Polyurethane prepolymers can be made with relatively simple equipment (e.g. on a laboratory scale) or large, complex installations equipped with sophisticated equipment such as solvent recovery systems, anotropic distillation systems, volatile isocyanate strippers, heated mixers, and the like. The use of simple equipment which does not depend on these sophisticated devices or systems is desirable for several reasons.
To obviate the need for the sophisticated features of the large, complex installations and to provide a relatively simple prepolymer manufacturing process, it is necessary to confront a whole series of problems almost all at once. First, liquid water or water vapor is a serious contaminant during virtually all stages of production of the prepolymer product. Water as a contaminate can enter into the process from several sources, including ambient moisture (atmospheric water vapor etc.), residual water and water of hydration in raw materials such as polyols, inorganic pigments or fillers, and the like. Azeotropic distillation is commonly used to remove water from polyols but is energy-consuming and can involve expensive equipment. A variety of desiccants are known to be effective in removing water from reaction mixtures; however, some desiccants remove the water by a reversible mechanism which provides a latent future source of moisture and others can undesirably alter the chemical characteristics of the resulting product or the reaction conditions used to make it. Furthermore, it may still be necessary to protect the desiccated product with inert, dry gases or the like until it is packaged in moisture-proof containers.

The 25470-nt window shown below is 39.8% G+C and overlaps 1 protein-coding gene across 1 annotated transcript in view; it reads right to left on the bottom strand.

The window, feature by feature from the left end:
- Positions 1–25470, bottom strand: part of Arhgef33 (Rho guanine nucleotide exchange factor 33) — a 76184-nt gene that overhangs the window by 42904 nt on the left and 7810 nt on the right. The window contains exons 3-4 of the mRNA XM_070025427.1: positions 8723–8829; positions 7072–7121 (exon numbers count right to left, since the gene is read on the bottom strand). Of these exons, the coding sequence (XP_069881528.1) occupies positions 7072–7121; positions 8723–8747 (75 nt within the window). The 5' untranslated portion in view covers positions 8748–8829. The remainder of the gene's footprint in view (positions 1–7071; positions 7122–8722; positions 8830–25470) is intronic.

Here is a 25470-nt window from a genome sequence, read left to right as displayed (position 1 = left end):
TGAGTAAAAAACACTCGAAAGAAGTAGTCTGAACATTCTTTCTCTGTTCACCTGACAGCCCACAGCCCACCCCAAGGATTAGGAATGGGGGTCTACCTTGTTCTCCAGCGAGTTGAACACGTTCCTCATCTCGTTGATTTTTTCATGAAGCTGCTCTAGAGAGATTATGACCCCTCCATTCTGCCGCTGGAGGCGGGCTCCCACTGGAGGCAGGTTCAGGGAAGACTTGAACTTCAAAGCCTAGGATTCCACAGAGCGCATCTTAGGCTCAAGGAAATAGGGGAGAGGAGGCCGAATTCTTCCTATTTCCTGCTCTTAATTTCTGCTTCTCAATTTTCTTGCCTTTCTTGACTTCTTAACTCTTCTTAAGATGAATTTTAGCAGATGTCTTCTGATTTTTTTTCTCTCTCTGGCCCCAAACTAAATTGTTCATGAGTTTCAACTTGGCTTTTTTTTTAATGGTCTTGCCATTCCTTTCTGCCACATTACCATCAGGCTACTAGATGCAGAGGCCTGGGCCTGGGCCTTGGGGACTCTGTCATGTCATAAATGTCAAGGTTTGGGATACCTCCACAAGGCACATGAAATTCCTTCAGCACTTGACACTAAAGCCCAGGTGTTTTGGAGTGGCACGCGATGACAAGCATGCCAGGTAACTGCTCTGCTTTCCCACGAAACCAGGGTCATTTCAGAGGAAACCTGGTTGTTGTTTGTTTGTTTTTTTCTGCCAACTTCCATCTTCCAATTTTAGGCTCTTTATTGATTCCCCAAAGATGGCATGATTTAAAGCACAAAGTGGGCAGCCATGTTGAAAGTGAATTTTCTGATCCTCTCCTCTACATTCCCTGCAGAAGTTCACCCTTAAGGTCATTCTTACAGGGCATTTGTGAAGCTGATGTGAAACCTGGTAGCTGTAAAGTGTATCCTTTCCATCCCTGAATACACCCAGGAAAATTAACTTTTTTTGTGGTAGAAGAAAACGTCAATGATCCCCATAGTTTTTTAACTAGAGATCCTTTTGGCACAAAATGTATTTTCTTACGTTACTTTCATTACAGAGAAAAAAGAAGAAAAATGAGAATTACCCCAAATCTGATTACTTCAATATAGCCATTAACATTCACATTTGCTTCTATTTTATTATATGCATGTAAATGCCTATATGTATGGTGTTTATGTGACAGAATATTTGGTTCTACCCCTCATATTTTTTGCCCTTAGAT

Second, the isocyanate/active-hydrogen (e.g. NCO- IOH) reaction can be rather poorly controlled, at least from a theoretical standpoint. Even assuming that side reactions with moisture or other contaminants can be eliminated, the product of the reaction is often times only a statistical average of a wide range of possibilities. For example, the reaction between six equivalents of isocyanate and one mole of triol produces, on the average, a tri-isocyanate. Nevertheless, the polyol may have reacted with the NCO at 0, l, 2, or 3 of its reactive sites, leaving some unreacted isocyanate, which balances out the NCO/OH ratio statistically but does not add to the amount of useful prepolymer. Various combinations of heat, catalysts, prepolymer-forming raw materials, and incremental addition techniques (e.g. adding the catalyst in two increments) have been used to improve the prepolymer-forming reactions and reduce the expense of wasted reactants (e.g. unreacted polyisocyanate). However, the use of heat is not desirable if the goal is manufacturing the prepolymer with simple mixing equipment. The relatively slow reaction between polyisocyanates and polyols (particularly those containing secondary hydroxyl groups) can be speeded up significantly with catalysts. However, most catalysts speed up virtually all NCO/active-hydrogen reactions in both directions and may even increase the possibility of random results.